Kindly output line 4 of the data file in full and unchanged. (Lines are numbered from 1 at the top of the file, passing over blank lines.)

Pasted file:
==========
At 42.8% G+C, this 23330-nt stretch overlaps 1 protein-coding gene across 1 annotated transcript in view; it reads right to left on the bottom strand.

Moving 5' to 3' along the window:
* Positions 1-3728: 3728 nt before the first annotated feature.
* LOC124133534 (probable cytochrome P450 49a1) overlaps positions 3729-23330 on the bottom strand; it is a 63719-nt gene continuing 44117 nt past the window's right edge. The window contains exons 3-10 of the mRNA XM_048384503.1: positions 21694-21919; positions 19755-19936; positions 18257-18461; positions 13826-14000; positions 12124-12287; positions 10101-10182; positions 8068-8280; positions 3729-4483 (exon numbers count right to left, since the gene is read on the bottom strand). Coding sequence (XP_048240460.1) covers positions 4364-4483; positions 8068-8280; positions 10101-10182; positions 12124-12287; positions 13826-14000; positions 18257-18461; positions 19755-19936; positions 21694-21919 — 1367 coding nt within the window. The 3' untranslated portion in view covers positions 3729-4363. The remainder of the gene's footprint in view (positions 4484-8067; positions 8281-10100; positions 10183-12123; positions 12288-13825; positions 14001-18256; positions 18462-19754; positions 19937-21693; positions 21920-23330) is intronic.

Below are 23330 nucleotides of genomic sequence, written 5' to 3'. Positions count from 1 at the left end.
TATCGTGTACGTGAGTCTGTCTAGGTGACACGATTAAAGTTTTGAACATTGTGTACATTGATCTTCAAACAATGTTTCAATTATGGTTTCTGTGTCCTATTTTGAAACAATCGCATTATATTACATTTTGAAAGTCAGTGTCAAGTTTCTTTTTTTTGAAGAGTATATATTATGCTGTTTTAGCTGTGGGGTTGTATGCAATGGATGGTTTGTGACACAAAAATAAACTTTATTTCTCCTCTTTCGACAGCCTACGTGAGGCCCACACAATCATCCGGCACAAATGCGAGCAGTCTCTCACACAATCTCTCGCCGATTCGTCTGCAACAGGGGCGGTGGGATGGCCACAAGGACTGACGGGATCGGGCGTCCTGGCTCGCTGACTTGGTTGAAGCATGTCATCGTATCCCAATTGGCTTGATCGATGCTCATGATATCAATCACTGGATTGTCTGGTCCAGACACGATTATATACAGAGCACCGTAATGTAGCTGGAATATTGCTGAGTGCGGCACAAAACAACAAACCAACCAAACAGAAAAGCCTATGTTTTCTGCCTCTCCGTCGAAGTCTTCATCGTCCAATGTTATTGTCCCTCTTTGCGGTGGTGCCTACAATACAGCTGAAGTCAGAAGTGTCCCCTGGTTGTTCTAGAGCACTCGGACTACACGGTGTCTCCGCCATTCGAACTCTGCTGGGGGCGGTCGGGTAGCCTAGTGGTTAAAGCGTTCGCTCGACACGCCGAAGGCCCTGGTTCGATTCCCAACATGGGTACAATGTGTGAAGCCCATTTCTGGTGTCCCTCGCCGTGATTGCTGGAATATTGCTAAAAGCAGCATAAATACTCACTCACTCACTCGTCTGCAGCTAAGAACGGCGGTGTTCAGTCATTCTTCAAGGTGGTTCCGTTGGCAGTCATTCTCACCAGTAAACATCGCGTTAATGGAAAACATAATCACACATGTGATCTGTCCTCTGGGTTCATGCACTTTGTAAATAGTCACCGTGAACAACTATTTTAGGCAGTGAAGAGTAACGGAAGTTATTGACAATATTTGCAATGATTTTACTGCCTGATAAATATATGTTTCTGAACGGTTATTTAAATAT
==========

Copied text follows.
* LOC124133534 (probable cytochrome P450 49a1) overlaps positions 3729-23330 on the bottom strand; it is a 63719-nt gene continuing 44117 nt past the window's right edge. The window contains exons 3-10 of the mRNA XM_048384503.1: positions 21694-21919; positions 19755-19936; positions 18257-18461; positions 13826-14000; positions 12124-12287; positions 10101-10182; positions 8068-8280; positions 3729-4483 (exon numbers count right to left, since the gene is read on the bottom strand). Coding sequence (XP_048240460.1) covers positions 4364-4483; positions 8068-8280; positions 10101-10182; positions 12124-12287; positions 13826-14000; positions 18257-18461; positions 19755-19936; positions 21694-21919 — 1367 coding nt within the window. The 3' untranslated portion in view covers positions 3729-4363. The remainder of the gene's footprint in view (positions 4484-8067; positions 8281-10100; positions 10183-12123; positions 12288-13825; positions 14001-18256; positions 18462-19754; positions 19937-21693; positions 21920-23330) is intronic.